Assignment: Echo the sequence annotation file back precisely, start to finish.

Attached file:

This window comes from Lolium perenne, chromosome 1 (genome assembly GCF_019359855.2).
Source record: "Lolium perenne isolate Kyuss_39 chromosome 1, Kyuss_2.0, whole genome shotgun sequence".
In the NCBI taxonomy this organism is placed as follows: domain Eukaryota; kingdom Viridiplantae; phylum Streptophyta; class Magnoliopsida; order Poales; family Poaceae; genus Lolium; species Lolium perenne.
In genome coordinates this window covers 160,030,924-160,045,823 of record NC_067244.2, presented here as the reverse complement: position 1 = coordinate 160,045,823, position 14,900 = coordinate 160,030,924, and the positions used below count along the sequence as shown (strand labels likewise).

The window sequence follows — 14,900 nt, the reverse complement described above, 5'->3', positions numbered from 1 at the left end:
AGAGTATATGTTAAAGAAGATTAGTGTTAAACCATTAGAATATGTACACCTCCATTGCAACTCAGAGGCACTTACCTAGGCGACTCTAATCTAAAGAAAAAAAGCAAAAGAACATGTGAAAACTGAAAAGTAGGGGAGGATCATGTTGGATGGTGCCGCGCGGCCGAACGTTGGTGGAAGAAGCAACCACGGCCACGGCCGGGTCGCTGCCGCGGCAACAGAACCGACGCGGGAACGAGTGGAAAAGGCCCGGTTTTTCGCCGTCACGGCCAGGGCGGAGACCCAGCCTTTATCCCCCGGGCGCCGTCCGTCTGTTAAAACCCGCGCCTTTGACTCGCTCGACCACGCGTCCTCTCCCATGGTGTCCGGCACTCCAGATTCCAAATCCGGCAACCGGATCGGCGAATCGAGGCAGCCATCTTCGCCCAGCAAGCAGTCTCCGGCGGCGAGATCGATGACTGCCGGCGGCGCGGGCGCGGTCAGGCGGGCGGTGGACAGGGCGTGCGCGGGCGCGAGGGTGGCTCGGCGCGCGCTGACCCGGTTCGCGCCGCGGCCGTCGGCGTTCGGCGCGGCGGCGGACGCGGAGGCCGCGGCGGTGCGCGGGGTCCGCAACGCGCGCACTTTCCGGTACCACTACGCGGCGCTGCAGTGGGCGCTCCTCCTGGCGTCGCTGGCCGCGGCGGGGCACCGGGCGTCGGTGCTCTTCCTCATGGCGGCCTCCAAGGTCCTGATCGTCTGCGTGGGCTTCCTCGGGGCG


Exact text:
This window comes from Lolium perenne, chromosome 1 (genome assembly GCF_019359855.2).
Source record: "Lolium perenne isolate Kyuss_39 chromosome 1, Kyuss_2.0, whole genome shotgun sequence".
In the NCBI taxonomy this organism is placed as follows: domain Eukaryota; kingdom Viridiplantae; phylum Streptophyta; class Magnoliopsida; order Poales; family Poaceae; genus Lolium; species Lolium perenne.
In genome coordinates this window covers 160,030,924-160,045,823 of record NC_067244.2, presented here as the reverse complement: position 1 = coordinate 160,045,823, position 14,900 = coordinate 160,030,924, and the positions used below count along the sequence as shown (strand labels likewise).

The window sequence follows — 14,900 nt, the reverse complement described above, 5'->3', positions numbered from 1 at the left end:
AGAGTATATGTTAAAGAAGATTAGTGTTAAACCATTAGAATATGTACACCTCCATTGCAACTCAGAGGCACTTACCTAGGCGACTCTAATCTAAAGAAAAAAAGCAAAAGAACATGTGAAAACTGAAAAGTAGGGGAGGATCATGTTGGATGGTGCCGCGCGGCCGAACGTTGGTGGAAGAAGCAACCACGGCCACGGCCGGGTCGCTGCCGCGGCAACAGAACCGACGCGGGAACGAGTGGAAAAGGCCCGGTTTTTCGCCGTCACGGCCAGGGCGGAGACCCAGCCTTTATCCCCCGGGCGCCGTCCGTCTGTTAAAACCCGCGCCTTTGACTCGCTCGACCACGCGTCCTCTCCCATGGTGTCCGGCACTCCAGATTCCAAATCCGGCAACCGGATCGGCGAATCGAGGCAGCCATCTTCGCCCAGCAAGCAGTCTCCGGCGGCGAGATCGATGACTGCCGGCGGCGCGGGCGCGGTCAGGCGGGCGGTGGACAGGGCGTGCGCGGGCGCGAGGGTGGCTCGGCGCGCGCTGACCCGGTTCGCGCCGCGGCCGTCGGCGTTCGGCGCGGCGGCGGACGCGGAGGCCGCGGCGGTGCGCGGGGTCCGCAACGCGCGCACTTTCCGGTACCACTACGCGGCGCTGCAGTGGGCGCTCCTCCTGGCGTCGCTGGCCGCGGCGGGGCACCGGGCGTCGGTGCTCTTCCTCATGGCGGCCTCCAAGGTCCTGATCGTCTGCGTGGGCTTCCTCGGGGCG